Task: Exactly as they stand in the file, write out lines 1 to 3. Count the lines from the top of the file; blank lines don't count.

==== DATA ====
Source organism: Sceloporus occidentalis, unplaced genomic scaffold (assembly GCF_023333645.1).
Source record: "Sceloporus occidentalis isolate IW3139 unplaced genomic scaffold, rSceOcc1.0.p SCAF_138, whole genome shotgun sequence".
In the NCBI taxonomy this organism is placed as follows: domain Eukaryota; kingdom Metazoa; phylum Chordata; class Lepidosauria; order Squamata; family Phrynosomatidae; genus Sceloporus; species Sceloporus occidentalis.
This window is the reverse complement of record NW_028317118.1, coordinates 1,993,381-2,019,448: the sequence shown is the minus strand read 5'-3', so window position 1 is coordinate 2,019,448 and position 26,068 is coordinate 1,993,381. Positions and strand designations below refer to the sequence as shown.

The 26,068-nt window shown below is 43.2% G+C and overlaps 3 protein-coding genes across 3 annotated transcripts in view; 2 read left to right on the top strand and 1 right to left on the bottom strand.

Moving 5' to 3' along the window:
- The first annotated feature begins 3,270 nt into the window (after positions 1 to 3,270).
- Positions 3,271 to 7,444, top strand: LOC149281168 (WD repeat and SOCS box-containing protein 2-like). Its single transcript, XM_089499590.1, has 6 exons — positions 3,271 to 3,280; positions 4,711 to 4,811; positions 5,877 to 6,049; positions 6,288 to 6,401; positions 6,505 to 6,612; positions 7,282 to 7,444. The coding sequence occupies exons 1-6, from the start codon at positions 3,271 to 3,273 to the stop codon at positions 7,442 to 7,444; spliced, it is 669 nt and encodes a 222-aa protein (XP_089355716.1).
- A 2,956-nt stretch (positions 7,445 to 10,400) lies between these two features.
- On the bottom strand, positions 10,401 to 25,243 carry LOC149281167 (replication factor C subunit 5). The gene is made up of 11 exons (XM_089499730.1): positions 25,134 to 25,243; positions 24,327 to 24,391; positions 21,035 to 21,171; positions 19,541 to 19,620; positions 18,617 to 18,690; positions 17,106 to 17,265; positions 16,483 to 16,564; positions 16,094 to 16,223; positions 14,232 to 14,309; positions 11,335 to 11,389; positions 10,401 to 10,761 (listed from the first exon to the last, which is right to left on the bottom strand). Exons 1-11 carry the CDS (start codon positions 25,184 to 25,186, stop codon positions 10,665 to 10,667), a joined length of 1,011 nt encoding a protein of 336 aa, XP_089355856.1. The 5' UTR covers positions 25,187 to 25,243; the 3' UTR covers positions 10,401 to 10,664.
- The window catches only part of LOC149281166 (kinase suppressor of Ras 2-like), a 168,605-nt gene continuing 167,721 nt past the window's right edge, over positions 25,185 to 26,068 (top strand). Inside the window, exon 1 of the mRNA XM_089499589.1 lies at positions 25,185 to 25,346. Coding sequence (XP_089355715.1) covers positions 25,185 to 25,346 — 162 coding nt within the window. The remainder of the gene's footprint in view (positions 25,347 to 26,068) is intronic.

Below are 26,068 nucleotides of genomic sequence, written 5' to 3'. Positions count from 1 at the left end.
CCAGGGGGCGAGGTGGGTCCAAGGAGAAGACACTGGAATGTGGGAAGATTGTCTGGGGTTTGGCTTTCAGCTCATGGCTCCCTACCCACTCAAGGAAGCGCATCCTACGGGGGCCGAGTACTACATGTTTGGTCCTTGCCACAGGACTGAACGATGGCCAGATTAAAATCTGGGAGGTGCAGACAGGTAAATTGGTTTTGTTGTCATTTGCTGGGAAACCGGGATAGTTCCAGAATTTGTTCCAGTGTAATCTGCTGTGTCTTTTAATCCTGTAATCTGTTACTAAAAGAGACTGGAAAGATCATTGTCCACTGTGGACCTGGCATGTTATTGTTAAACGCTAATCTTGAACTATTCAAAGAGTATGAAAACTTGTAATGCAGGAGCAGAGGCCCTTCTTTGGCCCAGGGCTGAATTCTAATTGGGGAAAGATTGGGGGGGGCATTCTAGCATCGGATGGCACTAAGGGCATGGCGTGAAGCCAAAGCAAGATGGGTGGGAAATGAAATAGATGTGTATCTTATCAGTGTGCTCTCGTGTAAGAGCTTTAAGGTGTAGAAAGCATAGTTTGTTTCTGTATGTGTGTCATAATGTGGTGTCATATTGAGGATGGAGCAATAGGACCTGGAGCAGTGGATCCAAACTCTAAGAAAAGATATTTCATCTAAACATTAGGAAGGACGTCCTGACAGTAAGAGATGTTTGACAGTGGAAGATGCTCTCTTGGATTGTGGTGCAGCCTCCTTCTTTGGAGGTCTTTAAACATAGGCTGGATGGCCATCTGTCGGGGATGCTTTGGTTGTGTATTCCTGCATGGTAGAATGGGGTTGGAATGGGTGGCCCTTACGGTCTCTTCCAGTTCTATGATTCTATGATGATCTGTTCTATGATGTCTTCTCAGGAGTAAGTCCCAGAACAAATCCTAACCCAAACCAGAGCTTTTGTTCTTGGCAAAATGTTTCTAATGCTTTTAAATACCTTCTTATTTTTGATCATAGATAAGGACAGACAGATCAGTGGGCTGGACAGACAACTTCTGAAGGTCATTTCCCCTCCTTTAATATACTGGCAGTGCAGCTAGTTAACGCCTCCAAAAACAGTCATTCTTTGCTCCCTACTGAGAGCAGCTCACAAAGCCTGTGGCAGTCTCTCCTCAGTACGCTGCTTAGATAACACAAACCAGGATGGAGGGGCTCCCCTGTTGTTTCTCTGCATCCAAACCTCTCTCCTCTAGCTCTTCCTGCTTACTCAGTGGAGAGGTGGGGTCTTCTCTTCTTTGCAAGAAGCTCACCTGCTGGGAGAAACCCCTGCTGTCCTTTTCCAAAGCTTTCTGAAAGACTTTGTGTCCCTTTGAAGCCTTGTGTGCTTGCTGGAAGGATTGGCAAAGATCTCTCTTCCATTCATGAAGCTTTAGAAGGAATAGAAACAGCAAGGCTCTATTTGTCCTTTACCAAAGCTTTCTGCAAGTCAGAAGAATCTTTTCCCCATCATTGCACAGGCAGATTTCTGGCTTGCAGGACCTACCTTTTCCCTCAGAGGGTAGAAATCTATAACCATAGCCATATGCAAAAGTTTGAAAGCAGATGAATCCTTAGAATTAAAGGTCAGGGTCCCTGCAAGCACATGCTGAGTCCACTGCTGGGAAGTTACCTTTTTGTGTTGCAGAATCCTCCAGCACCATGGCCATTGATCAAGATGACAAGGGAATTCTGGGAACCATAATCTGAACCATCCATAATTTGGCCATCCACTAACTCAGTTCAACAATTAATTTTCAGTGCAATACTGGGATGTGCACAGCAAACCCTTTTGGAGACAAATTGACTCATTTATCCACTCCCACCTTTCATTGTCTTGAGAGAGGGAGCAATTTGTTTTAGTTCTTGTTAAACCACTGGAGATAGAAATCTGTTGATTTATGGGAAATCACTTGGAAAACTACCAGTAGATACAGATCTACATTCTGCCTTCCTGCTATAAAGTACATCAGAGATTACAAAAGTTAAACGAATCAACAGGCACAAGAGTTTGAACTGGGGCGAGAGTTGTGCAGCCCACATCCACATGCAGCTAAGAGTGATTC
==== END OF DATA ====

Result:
Source organism: Sceloporus occidentalis, unplaced genomic scaffold (assembly GCF_023333645.1).
Source record: "Sceloporus occidentalis isolate IW3139 unplaced genomic scaffold, rSceOcc1.0.p SCAF_138, whole genome shotgun sequence".
In the NCBI taxonomy this organism is placed as follows: domain Eukaryota; kingdom Metazoa; phylum Chordata; class Lepidosauria; order Squamata; family Phrynosomatidae; genus Sceloporus; species Sceloporus occidentalis.